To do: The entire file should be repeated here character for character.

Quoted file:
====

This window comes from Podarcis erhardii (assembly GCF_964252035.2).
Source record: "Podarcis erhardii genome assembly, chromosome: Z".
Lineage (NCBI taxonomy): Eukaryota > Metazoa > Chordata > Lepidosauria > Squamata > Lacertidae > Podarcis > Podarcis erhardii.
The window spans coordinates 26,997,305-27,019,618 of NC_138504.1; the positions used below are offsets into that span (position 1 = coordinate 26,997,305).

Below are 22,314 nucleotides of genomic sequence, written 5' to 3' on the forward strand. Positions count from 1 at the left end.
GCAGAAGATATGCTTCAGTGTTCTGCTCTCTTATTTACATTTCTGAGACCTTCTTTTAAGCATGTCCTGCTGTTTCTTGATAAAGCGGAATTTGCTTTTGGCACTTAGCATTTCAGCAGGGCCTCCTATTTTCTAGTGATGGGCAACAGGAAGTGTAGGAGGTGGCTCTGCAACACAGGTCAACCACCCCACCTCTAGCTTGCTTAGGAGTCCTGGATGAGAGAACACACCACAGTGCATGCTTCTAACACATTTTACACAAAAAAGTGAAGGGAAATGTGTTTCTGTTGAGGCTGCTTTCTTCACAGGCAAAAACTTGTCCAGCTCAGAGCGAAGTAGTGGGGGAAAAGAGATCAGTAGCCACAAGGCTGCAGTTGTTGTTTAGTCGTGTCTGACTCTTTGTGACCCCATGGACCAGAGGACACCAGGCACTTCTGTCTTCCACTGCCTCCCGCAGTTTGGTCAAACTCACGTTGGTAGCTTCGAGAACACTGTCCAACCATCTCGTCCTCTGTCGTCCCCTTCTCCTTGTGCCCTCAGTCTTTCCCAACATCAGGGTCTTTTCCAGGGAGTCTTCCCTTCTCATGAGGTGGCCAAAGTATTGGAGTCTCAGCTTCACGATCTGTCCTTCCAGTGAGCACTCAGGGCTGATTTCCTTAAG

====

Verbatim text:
This window comes from Podarcis erhardii (assembly GCF_964252035.2).
Source record: "Podarcis erhardii genome assembly, chromosome: Z".
Lineage (NCBI taxonomy): Eukaryota > Metazoa > Chordata > Lepidosauria > Squamata > Lacertidae > Podarcis > Podarcis erhardii.
The window spans coordinates 26,997,305-27,019,618 of NC_138504.1; the positions used below are offsets into that span (position 1 = coordinate 26,997,305).

Below are 22,314 nucleotides of genomic sequence, written 5' to 3' on the forward strand. Positions count from 1 at the left end.
GCAGAAGATATGCTTCAGTGTTCTGCTCTCTTATTTACATTTCTGAGACCTTCTTTTAAGCATGTCCTGCTGTTTCTTGATAAAGCGGAATTTGCTTTTGGCACTTAGCATTTCAGCAGGGCCTCCTATTTTCTAGTGATGGGCAACAGGAAGTGTAGGAGGTGGCTCTGCAACACAGGTCAACCACCCCACCTCTAGCTTGCTTAGGAGTCCTGGATGAGAGAACACACCACAGTGCATGCTTCTAACACATTTTACACAAAAAAGTGAAGGGAAATGTGTTTCTGTTGAGGCTGCTTTCTTCACAGGCAAAAACTTGTCCAGCTCAGAGCGAAGTAGTGGGGGAAAAGAGATCAGTAGCCACAAGGCTGCAGTTGTTGTTTAGTCGTGTCTGACTCTTTGTGACCCCATGGACCAGAGGACACCAGGCACTTCTGTCTTCCACTGCCTCCCGCAGTTTGGTCAAACTCACGTTGGTAGCTTCGAGAACACTGTCCAACCATCTCGTCCTCTGTCGTCCCCTTCTCCTTGTGCCCTCAGTCTTTCCCAACATCAGGGTCTTTTCCAGGGAGTCTTCCCTTCTCATGAGGTGGCCAAAGTATTGGAGTCTCAGCTTCACGATCTGTCCTTCCAGTGAGCACTCAGGGCTGATTTCCTTAAG